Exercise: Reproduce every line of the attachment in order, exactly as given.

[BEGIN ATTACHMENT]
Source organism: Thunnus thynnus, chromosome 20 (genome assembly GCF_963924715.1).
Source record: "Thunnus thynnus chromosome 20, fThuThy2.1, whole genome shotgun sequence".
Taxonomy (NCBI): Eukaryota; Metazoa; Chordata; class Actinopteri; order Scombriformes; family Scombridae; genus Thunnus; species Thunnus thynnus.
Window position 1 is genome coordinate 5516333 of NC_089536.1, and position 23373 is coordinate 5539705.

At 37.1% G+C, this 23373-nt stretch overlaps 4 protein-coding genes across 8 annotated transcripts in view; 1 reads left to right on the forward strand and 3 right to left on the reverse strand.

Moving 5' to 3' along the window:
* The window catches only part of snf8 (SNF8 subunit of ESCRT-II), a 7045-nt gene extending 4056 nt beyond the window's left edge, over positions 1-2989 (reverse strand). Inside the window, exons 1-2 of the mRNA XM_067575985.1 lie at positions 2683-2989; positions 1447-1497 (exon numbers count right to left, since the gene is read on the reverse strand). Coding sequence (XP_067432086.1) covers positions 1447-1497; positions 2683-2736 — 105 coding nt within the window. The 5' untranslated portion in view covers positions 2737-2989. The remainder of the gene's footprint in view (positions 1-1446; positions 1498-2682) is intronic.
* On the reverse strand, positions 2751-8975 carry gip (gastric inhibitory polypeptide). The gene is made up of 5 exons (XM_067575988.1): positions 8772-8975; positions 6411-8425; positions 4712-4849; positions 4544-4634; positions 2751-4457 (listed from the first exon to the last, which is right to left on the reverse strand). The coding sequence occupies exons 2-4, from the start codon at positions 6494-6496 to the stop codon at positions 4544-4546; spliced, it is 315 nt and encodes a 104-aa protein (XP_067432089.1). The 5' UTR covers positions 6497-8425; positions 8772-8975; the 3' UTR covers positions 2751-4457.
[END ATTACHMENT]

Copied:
Source organism: Thunnus thynnus, chromosome 20 (genome assembly GCF_963924715.1).
Source record: "Thunnus thynnus chromosome 20, fThuThy2.1, whole genome shotgun sequence".
Taxonomy (NCBI): Eukaryota; Metazoa; Chordata; class Actinopteri; order Scombriformes; family Scombridae; genus Thunnus; species Thunnus thynnus.
Window position 1 is genome coordinate 5516333 of NC_089536.1, and position 23373 is coordinate 5539705.

At 37.1% G+C, this 23373-nt stretch overlaps 4 protein-coding genes across 8 annotated transcripts in view; 1 reads left to right on the forward strand and 3 right to left on the reverse strand.

Moving 5' to 3' along the window:
* The window catches only part of snf8 (SNF8 subunit of ESCRT-II), a 7045-nt gene extending 4056 nt beyond the window's left edge, over positions 1-2989 (reverse strand). Inside the window, exons 1-2 of the mRNA XM_067575985.1 lie at positions 2683-2989; positions 1447-1497 (exon numbers count right to left, since the gene is read on the reverse strand). Coding sequence (XP_067432086.1) covers positions 1447-1497; positions 2683-2736 — 105 coding nt within the window. The 5' untranslated portion in view covers positions 2737-2989. The remainder of the gene's footprint in view (positions 1-1446; positions 1498-2682) is intronic.
* On the reverse strand, positions 2751-8975 carry gip (gastric inhibitory polypeptide). The gene is made up of 5 exons (XM_067575988.1): positions 8772-8975; positions 6411-8425; positions 4712-4849; positions 4544-4634; positions 2751-4457 (listed from the first exon to the last, which is right to left on the reverse strand). The coding sequence occupies exons 2-4, from the start codon at positions 6494-6496 to the stop codon at positions 4544-4546; spliced, it is 315 nt and encodes a 104-aa protein (XP_067432089.1). The 5' UTR covers positions 6497-8425; positions 8772-8975; the 3' UTR covers positions 2751-4457.